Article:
Julian’s October Column
October 17, 2013
With conference season now behind us and Parliament back in session this week, I’m really glad that politicians from all parties are back into full swing with the more serious and important work of governance. As a keen observer of this three-week political ego contest, it is easy to forget that party conferences barely even scratch the surface of most peoples’ consciousness and are only really appealing to political anoraks like myself (or so my wife tells me).
The dominant issue throughout all three Conferences was of course the economy. Despite a slow start, largely due to the Euro-zone imploding, the Government’s plan for economic recovery is now paying dividends. As the Chancellor recently announced “we have turned a corner”. Construction is growing at its fastest rate since 2007, the service sector is at its most valuable since 2006, and manufacturing output is at its highest since 1994, when our economy was growing at 4½% under the last Conservative Government. However, we still have a long way to go to restoring the full health of the British economy.
To that end, it is essential that economic growth is delivered across the country as a whole, not just in London and the South East. In my constituency there are now 664 people looking for work, down from over a thousand when I was first elected in 2010. Whilst this is still 664 too many, it is clear that we are taking the tough decisions in order to bring unemployment down, reduce the deficit, and get people who can work off benefits and back into employment.
When talking to local businesses, I feel assured that confidence in the local economy is on the rise and this is certainly the impression I got when I addressed the Chamber of Commerce last month. Indeed, promoting and improving the local economy is one of my primary motivations as a local MP and despite positive signs in our region, I’m always keen to stress that we must not be complacent. We still clearly have a long way to go if we are to build a solid, secure, and more resilient economy for our future generations.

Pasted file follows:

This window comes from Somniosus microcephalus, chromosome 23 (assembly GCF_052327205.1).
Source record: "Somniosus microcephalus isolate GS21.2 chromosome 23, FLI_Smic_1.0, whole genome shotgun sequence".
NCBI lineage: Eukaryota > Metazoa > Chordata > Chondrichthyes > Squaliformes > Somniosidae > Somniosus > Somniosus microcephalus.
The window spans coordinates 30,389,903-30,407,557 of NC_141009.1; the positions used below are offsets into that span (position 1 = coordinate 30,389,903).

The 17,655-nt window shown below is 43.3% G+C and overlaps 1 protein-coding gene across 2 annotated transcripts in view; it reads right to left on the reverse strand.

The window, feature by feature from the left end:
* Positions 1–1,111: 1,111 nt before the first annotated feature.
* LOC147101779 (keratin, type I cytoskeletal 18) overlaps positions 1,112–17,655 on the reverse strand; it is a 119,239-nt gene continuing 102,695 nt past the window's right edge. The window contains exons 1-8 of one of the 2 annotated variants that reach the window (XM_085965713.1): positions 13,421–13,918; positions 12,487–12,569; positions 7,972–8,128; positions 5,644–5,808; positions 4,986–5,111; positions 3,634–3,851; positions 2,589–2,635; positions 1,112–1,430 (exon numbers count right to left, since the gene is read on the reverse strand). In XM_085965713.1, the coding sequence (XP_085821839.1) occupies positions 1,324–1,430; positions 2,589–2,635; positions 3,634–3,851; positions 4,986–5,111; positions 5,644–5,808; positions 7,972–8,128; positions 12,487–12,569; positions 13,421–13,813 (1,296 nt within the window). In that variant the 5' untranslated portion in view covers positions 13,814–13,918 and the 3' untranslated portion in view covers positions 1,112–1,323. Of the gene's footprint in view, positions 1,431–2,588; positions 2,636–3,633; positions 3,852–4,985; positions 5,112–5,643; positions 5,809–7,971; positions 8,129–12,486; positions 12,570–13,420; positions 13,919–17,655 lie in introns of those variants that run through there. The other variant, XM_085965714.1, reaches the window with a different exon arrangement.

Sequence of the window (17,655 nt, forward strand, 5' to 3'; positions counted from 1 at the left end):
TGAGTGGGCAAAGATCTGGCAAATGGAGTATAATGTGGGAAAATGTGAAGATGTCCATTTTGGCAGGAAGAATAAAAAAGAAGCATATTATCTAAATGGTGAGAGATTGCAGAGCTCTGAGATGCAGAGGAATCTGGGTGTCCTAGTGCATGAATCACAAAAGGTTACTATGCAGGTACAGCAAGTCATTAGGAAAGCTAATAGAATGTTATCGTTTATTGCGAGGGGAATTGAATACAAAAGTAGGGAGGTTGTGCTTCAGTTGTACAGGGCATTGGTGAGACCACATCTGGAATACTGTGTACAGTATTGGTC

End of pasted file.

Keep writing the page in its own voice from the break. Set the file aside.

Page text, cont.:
One important way we can improve local growth is by ensuring we have access to the very latest technological infrastructure. This means securing superfast broadband (or to use the official term Next Generational Access) for everyone, especially for those who live in rural communities. Before the last election high speed broadband was a mere pipedream for many communities surrounding York and yet now, residents in Haxby, Rufforth and Dunnington are all reaping the benefits of this Government’s investment. Upgrades will soon be coming to Elvington and Wheldrake, allowing businesses there to compete in the global race.
The Government aims that by 2015, 90% of households across the country will have access to superfast broadband. Indeed, in York this may well be delivered a year early due to the exceptional teamwork of all those involved in the roll out. It is my fear however, that there may be a widening digital divide between the 90% who will benefit and the remaining 10% of our most rural communities. Having contacted many of my constituents in Askham Bryan and Askham Richard, I know they are only able to achieve relatively slow speeds, and more needs to be done to help them enjoy the same digital experience as other residents across York.
Therefore, in the new Parliamentary session, I will be focusing much of my attention on securing an early release of ‘Phase 2’ funding to extend coverage to 95% of households. I will also be promoting the use of other technologies, like wireless and satellite, in order to ensure that even our most remote communities keep up to speed and can compete on the international stage.
Pictured: Julian officially opening a Superfast Broadband cabinet in Rufforth in May this year.